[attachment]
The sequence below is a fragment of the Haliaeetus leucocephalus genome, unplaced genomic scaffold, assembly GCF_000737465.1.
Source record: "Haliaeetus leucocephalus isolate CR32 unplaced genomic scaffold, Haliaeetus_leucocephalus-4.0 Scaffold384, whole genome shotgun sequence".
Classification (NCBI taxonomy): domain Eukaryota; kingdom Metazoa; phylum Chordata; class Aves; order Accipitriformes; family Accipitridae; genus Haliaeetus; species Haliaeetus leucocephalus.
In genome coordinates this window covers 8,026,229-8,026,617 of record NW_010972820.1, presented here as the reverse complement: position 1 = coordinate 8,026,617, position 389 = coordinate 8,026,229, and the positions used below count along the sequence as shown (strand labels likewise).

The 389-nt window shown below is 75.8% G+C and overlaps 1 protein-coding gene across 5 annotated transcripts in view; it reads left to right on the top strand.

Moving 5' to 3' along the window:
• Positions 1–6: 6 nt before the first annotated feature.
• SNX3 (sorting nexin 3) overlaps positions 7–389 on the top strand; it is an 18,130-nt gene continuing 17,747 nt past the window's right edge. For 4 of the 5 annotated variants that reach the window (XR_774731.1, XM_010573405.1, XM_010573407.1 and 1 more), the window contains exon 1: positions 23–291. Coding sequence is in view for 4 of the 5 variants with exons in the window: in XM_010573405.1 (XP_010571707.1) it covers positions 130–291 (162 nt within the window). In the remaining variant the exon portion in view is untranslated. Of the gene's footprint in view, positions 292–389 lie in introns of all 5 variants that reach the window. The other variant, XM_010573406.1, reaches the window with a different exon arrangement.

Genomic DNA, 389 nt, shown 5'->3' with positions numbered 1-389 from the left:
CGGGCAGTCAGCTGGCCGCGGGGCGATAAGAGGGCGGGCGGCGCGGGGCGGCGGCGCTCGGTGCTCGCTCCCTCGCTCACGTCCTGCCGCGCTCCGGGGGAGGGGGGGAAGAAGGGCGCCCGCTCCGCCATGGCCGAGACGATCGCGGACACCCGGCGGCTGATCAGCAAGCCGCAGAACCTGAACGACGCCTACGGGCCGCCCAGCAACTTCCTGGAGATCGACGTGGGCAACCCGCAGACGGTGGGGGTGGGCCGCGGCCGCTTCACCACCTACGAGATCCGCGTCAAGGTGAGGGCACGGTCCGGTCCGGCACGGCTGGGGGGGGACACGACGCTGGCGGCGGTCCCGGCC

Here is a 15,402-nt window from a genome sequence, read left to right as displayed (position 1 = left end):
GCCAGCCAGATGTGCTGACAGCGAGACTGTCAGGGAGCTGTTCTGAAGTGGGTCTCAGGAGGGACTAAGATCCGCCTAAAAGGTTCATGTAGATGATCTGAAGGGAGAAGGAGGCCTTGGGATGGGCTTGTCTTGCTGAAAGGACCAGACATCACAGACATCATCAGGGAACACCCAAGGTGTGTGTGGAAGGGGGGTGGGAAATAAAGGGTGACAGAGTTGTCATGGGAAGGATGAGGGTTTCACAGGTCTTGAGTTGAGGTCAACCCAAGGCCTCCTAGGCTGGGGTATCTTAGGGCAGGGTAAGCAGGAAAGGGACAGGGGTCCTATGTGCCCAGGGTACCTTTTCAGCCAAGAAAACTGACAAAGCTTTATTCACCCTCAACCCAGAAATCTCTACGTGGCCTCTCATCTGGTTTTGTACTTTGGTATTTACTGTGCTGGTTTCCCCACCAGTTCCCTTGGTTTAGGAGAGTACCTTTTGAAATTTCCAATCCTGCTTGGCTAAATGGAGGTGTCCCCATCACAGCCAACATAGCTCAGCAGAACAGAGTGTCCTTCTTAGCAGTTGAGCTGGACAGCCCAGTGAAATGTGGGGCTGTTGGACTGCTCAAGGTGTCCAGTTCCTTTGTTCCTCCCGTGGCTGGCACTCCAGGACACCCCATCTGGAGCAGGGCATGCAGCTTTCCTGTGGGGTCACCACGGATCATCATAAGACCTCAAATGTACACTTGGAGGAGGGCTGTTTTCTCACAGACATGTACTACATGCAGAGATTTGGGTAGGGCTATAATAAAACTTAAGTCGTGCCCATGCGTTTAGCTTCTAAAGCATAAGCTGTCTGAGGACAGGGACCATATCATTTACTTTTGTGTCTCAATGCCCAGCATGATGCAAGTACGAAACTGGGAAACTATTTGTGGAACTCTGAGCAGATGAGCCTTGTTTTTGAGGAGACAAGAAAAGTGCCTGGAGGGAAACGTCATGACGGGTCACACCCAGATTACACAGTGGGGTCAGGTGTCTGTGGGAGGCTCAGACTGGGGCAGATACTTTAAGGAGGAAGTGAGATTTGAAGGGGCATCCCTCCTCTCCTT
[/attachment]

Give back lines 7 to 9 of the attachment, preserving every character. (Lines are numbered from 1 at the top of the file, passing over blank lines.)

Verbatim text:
• Positions 1–6: 6 nt before the first annotated feature.
• SNX3 (sorting nexin 3) overlaps positions 7–389 on the top strand; it is an 18,130-nt gene continuing 17,747 nt past the window's right edge. For 4 of the 5 annotated variants that reach the window (XR_774731.1, XM_010573405.1, XM_010573407.1 and 1 more), the window contains exon 1: positions 23–291. Coding sequence is in view for 4 of the 5 variants with exons in the window: in XM_010573405.1 (XP_010571707.1) it covers positions 130–291 (162 nt within the window). In the remaining variant the exon portion in view is untranslated. Of the gene's footprint in view, positions 292–389 lie in introns of all 5 variants that reach the window. The other variant, XM_010573406.1, reaches the window with a different exon arrangement.

Genomic DNA, 389 nt, shown 5'->3' with positions numbered 1-389 from the left: